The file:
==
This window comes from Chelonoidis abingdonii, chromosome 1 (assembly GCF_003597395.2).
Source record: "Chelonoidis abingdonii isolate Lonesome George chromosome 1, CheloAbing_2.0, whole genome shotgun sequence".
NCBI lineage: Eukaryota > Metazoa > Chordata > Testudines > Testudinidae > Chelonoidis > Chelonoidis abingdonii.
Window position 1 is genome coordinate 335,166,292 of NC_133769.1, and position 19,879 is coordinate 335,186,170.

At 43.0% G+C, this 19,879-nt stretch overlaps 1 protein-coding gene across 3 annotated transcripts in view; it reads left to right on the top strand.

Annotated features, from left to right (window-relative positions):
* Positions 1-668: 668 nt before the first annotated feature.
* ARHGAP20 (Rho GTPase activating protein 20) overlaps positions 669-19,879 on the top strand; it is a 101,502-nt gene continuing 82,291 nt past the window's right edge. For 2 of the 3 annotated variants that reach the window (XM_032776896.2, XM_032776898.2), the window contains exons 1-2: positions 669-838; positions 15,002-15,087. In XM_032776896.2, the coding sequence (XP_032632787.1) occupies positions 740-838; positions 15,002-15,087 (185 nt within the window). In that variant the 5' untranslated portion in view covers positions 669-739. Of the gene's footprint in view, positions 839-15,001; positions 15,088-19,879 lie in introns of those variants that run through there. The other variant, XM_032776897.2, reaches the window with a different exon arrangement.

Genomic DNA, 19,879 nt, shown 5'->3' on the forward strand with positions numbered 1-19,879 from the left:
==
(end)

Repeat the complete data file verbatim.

This window comes from Chelonoidis abingdonii, chromosome 1 (assembly GCF_003597395.2).
Source record: "Chelonoidis abingdonii isolate Lonesome George chromosome 1, CheloAbing_2.0, whole genome shotgun sequence".
NCBI lineage: Eukaryota > Metazoa > Chordata > Testudines > Testudinidae > Chelonoidis > Chelonoidis abingdonii.
Window position 1 is genome coordinate 335,166,292 of NC_133769.1, and position 19,879 is coordinate 335,186,170.

At 43.0% G+C, this 19,879-nt stretch overlaps 1 protein-coding gene across 3 annotated transcripts in view; it reads left to right on the top strand.

Annotated features, from left to right (window-relative positions):
* Positions 1-668: 668 nt before the first annotated feature.
* ARHGAP20 (Rho GTPase activating protein 20) overlaps positions 669-19,879 on the top strand; it is a 101,502-nt gene continuing 82,291 nt past the window's right edge. For 2 of the 3 annotated variants that reach the window (XM_032776896.2, XM_032776898.2), the window contains exons 1-2: positions 669-838; positions 15,002-15,087. In XM_032776896.2, the coding sequence (XP_032632787.1) occupies positions 740-838; positions 15,002-15,087 (185 nt within the window). In that variant the 5' untranslated portion in view covers positions 669-739. Of the gene's footprint in view, positions 839-15,001; positions 15,088-19,879 lie in introns of those variants that run through there. The other variant, XM_032776897.2, reaches the window with a different exon arrangement.

Genomic DNA, 19,879 nt, shown 5'->3' on the forward strand with positions numbered 1-19,879 from the left: